What Is the MSCI Emerging Markets Index?

The MSCI Emerging Markets Index stands for Morgan Stanley Capital International (MSCI), and is an index used to measure equity market performance in global emerging markets. It is just one index created by MSCI, which has been constructing and maintaining them since the late 1960s.

According to its fact sheet, the MSCI Emerging Market Index captures mid and large caps across more than two dozen emerging market countries. The index is a float-adjusted market capitalization index, and represents 13% of global market capitalization.

Understanding MSCI Emerging Markets Index

The MSCI Emerging Markets Index consists of 26 developing economies including Argentina, Brazil, Chile, China, Colombia, Czech Republic, Egypt, Greece, Hungary, India, Indonesia, Korea, Malaysia, Mexico, Pakistan, Peru, Philippines, Poland, Qatar, Russia, Saudi Arabia, South Africa, Taiwan, Thailand, Turkey, and the United Arab Emirates.

Since its inception in 1988, the MSCI Emerging Markets Index has grown significantly. What was once just 10 nations that was represented by less than 1% has increased tenfold. Due to the successes it has achieved, the MSCI is generally used as a performance benchmark for mutual funds and market growth.

As of June 2019, the fund's one-year return to investors was 1.21%, while its 10-year return netted investors 5.81%. That's significantly lower than the MSCI ACWI and the MSCI World Indexes, which both showcased a one-year return of 5.74% and 6.33%, and 10.15% and 10.72 for their 10-year returns.

Investing in the Index

Investors can invest directly in the index. Some shares of the MSCI Emerging Markets exchange-traded fund (ETF) own several securities, and hold approximately 90% of the index available on iShares.

Investors can invest directly in the MSCI Emerging Markets Index.

Due to the inherent political and monetary risks, emerging markets are considered a risky investment. Investors who turn to emerging markets should be prepared to receive volatile returns. While these returns may be significant, the opportunity for losses may be even larger. Emerging markets allow for diversity in an investor’s portfolio, since they are less involved with already developed markets. This may reduce the overreaching risks associated with them.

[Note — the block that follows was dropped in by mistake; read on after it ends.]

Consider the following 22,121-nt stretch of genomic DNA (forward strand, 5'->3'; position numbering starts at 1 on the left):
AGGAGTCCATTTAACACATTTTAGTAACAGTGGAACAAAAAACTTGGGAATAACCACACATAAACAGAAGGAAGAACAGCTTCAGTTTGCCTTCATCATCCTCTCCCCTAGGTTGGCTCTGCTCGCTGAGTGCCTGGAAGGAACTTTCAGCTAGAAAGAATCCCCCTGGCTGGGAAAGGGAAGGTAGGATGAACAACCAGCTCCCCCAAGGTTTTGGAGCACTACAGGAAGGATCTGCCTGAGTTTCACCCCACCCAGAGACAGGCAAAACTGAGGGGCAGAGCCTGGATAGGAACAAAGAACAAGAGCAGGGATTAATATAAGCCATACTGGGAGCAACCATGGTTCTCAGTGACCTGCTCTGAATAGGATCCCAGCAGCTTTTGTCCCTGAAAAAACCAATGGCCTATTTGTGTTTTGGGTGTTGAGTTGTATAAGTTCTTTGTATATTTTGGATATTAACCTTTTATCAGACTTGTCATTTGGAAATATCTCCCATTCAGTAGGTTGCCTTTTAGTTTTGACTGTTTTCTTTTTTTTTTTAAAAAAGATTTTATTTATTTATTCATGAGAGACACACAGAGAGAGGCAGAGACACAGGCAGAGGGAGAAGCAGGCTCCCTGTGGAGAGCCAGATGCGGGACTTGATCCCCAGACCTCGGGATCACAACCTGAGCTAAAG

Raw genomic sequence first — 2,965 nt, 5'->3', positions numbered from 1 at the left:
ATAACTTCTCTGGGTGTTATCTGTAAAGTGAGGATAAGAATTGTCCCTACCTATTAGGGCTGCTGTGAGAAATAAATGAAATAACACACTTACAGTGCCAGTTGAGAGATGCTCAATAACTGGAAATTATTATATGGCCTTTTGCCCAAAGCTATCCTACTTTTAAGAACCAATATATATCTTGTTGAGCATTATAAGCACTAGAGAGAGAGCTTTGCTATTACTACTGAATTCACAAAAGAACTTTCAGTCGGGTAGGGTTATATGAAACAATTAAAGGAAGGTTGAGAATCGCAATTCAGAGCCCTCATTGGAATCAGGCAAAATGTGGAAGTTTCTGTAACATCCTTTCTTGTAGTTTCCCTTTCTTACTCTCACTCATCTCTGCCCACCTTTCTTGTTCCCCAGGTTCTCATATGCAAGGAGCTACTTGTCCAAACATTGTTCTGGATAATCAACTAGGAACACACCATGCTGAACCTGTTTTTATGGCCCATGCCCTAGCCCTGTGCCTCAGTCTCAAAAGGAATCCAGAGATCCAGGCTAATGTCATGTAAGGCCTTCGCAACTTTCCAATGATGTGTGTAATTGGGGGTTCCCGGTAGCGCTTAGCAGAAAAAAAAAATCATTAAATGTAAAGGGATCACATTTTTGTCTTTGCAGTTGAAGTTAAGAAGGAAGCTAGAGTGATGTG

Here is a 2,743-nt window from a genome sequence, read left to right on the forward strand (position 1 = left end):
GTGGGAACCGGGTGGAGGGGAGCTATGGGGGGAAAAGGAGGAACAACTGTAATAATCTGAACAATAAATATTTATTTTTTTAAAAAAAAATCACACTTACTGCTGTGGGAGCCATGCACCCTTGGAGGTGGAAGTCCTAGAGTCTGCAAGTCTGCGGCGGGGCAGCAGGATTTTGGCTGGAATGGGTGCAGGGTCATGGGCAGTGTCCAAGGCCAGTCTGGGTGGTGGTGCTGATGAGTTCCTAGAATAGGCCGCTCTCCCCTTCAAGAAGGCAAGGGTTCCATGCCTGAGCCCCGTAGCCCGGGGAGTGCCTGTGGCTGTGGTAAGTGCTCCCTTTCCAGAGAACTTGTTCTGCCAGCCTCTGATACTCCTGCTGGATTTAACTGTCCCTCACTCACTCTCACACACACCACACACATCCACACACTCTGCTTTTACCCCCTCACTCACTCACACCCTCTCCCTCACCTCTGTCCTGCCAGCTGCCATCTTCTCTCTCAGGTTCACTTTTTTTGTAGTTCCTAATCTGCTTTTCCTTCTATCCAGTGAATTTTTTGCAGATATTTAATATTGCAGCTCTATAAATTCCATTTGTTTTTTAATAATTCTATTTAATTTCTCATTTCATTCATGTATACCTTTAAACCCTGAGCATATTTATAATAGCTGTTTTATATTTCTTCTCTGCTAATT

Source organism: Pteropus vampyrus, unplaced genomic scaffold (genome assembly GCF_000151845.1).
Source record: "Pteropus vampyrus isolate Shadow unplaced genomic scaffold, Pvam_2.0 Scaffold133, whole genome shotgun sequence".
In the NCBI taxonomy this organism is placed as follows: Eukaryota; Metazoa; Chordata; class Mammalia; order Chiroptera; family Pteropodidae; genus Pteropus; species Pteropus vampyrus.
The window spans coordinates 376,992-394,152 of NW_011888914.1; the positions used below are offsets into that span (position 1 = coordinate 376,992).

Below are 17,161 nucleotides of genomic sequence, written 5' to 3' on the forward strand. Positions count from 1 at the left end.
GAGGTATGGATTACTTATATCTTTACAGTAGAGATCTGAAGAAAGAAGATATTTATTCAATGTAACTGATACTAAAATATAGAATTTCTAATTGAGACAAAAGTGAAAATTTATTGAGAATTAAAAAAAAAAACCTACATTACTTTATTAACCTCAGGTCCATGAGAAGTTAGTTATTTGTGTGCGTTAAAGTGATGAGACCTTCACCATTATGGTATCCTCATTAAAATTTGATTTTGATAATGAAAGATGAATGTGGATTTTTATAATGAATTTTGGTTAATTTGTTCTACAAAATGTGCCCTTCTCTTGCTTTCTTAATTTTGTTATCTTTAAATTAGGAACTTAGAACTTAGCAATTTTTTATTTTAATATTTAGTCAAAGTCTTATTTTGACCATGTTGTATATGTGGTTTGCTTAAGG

Key Takeaways

  • The MSCI Emerging Markets Index is used to measure equity market performance in global emerging markets. 
  • The index captures mid and large caps in 26 countries including China, India, Korea, Mexico, Taiwan, and the United Arab Emirates.
  • Investors can invest in the index directly.
  • The index had about 1,200 constituents, and was weighted heavily in China, South Korea, and Taiwan.

Index Composition

As of June 2019, the index had 1,194 constituents. The top ten were:

  • Tencent Holdings (China)
  • Alibaba Group (China)
  • Samsung Electronics (Korea)
  • Taiwan Semiconductor (Taiwan)
  • Naspers (South Africa)
  • China Construction (China)
  • Ping An Insurance (China)
  • China Mobile (China)
  • Housing Dev Finance (India)
  • Reliance Industries (India)

The index is most heavily weighted in China at 31.55%, South Korea at 12.37%, Taiwan at 10.83%, India at 8.97%, Brazil at 7.65%, and the remaining countries at 28.63%. Financials, information technology, and consumer discretionary companies were the top three sectors in the index.

The MSCI Emerging Markets Index is reviewed four times a year—February, May, August, and November. According to MSCI, the reviews limit undue turnover and are meant to reflect change in the underlying equity markets. Rebalancing of the index occurs during both the May and November reviews. Both the mid and large cap cutoff points are recalculated during these periods.

Morgan Stanley in the News

Morgan Stanley is no stranger to setting benchmarks. In 2018, the company reported a second quarter growth of 39% from just a year prior, pushing their profits up to $2.4 billion, a larger growth than most of their rivals experienced.

After many years of restructuring the bank, Morgan Stanley celebrated performance level successes across almost all of their business channels. The company experienced a setback earlier in the year when the Federal Reserve completed a stress test on the bank and limited its capital returns to back to the levels from the prior year. Despite this, the bank’s shares did well. At a time when many worry about changes coming from the Federal Reserve Bank and uncertainty surrounding the future of U.S. foreign trades, Morgan Stanley was able to move forward.